Born Benjamin Laub, Grieves is barely taller than a mic stand, making fun of himself by saying he looks a bit like a 16-year-old even though he's almost twice that, but he raps like he's six foot four, his presence and confidence refreshingly unobscured by excessive bravado or filler expletives. His smooth yet unrelenting flow and honest, heartfelt lyricism was backed up by guitarist Jonathan Olivares and keyboardist Jacob Shaw. Together, these cats were smooth. The beats were fresh and the transitions smooth, with Shaw playing piano and a bit of synth while Olivares was stationed at a laptop and MIDI controller. Both Shaw and Olivares helped out with some of the vocal hooks, but they mostly rocked out on guitar and keys, playing off each other while Grieves got in the crowd's faces, something he literally did when he grabbed someone's cell phone and FaceTimed a guy who apparently looked like a Lord of the Rings character.
Throughout, Grieves' banter was on point. He ripped on a guy who was texting his girlfriend, noted it was already snowing in Calgary (about which he said, "Fuck that shit"), and remembered about how the last time they were at Fortune there was a Jabba the Hutt with a massive joint at the bar. Coaxing hands in the air left to right, he told everyone to scream as if they were having a baby out their dick holes, and quoted the Dirty Dancing line "nobody puts baby in the corner" when he cracked a can of PBR against his supposed tour manager's advice to not drink.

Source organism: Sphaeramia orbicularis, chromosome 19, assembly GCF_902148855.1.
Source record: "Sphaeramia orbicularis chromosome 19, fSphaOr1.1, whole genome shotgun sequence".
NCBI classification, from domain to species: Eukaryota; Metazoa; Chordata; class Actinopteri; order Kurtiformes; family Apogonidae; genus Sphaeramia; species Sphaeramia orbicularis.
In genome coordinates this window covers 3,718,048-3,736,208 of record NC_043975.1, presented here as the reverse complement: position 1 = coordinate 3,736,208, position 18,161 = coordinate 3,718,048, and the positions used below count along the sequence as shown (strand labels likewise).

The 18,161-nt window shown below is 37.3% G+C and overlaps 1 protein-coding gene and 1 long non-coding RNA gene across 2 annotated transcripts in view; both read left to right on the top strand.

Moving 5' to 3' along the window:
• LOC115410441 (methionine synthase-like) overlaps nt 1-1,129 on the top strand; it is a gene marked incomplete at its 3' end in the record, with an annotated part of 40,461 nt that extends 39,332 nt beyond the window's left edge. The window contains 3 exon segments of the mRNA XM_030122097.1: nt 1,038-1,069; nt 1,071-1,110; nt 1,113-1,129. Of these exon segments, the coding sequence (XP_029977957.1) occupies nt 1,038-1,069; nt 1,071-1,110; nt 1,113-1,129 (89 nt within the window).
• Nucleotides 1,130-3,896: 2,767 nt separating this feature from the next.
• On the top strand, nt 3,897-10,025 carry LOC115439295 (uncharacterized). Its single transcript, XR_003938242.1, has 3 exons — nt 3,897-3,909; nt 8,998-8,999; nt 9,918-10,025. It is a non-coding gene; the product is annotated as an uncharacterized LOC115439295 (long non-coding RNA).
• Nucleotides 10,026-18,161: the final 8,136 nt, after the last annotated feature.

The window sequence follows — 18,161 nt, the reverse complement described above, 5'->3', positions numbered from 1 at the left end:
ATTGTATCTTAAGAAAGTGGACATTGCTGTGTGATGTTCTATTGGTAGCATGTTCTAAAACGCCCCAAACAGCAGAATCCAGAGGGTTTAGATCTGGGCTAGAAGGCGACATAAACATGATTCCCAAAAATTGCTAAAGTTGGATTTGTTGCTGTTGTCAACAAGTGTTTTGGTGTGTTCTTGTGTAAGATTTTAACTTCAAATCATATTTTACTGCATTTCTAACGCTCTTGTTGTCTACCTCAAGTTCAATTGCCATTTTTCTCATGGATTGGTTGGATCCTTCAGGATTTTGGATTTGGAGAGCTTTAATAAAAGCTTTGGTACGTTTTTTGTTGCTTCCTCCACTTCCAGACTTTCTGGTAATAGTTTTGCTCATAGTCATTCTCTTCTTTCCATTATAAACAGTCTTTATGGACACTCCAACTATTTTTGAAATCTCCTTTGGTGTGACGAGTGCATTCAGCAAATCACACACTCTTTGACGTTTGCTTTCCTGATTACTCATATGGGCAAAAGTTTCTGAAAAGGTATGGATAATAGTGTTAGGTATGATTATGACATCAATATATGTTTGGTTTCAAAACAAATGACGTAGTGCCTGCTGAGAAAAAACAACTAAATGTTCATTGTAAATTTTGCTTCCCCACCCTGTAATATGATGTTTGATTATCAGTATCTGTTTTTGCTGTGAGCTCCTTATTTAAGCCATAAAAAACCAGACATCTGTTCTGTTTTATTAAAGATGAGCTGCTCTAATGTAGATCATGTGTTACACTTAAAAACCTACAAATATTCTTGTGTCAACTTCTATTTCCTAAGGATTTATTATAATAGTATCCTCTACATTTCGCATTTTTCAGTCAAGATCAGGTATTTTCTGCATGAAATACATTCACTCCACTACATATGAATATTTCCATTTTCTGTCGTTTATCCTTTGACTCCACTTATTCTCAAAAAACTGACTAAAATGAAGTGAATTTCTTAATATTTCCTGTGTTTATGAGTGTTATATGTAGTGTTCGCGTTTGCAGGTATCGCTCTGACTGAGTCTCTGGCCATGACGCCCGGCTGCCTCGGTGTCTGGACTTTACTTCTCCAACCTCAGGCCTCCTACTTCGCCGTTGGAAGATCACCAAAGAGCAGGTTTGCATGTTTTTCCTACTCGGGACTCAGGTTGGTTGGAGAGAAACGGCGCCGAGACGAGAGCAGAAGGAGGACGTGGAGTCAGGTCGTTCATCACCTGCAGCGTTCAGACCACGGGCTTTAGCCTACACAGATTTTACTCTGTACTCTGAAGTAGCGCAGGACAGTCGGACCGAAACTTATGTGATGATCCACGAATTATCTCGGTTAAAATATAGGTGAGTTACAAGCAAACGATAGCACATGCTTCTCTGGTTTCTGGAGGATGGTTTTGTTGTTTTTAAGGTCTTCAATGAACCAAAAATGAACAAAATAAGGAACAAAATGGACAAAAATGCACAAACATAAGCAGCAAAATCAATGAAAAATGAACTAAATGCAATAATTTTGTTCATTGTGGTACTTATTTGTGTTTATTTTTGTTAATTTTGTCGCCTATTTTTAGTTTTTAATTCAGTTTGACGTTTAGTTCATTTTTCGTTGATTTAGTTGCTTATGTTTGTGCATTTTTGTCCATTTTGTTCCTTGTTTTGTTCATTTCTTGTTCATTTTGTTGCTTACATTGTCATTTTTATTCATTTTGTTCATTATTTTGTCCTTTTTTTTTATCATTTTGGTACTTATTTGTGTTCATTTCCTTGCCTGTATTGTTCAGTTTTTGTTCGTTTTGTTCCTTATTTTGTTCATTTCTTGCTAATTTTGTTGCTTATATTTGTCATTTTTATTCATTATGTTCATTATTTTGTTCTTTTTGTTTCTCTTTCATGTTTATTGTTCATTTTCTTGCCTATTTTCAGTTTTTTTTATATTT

Laub made a few serious points, too, most notably when he described how he is not emo. Like Marvin Gaye or Syl Johnson, he delivers human expression in his art, closer to soul and blues. And it wasn't mere posturing, and the proof is in his music. One of the set's biggest moments was "Smile for the Blade," from 2010's The Confessions of Mr. Modest, in which he hammered the point home with the line, "You gotta be out your mind thinking I would give a damn about/ The flaws that you find, cause I'm human."
Though Grieves was touring in support of his 2014 album, Winter & The Wolves, his set list pulled from across his catalogue. He took a trip down memory lane with "Scar Gardens" and "I Ate Your Soul" from his 2007 debut Irreversible, coaxed a call-and-response chorus for "Gwenevieve" from his 2010 album 88 Keys & Counting, and roused an enthusiastic soul-clap during the good time groove of "Against The Bottom" from 2011's Together/Apart. Shaw and Olivares both played guitar for "I Ate Your Soul," coming out from behind their stations to stand alongside Grieves for "Kidding Me," bringing their set to a peak with Laub commanding a ThunderCats roar.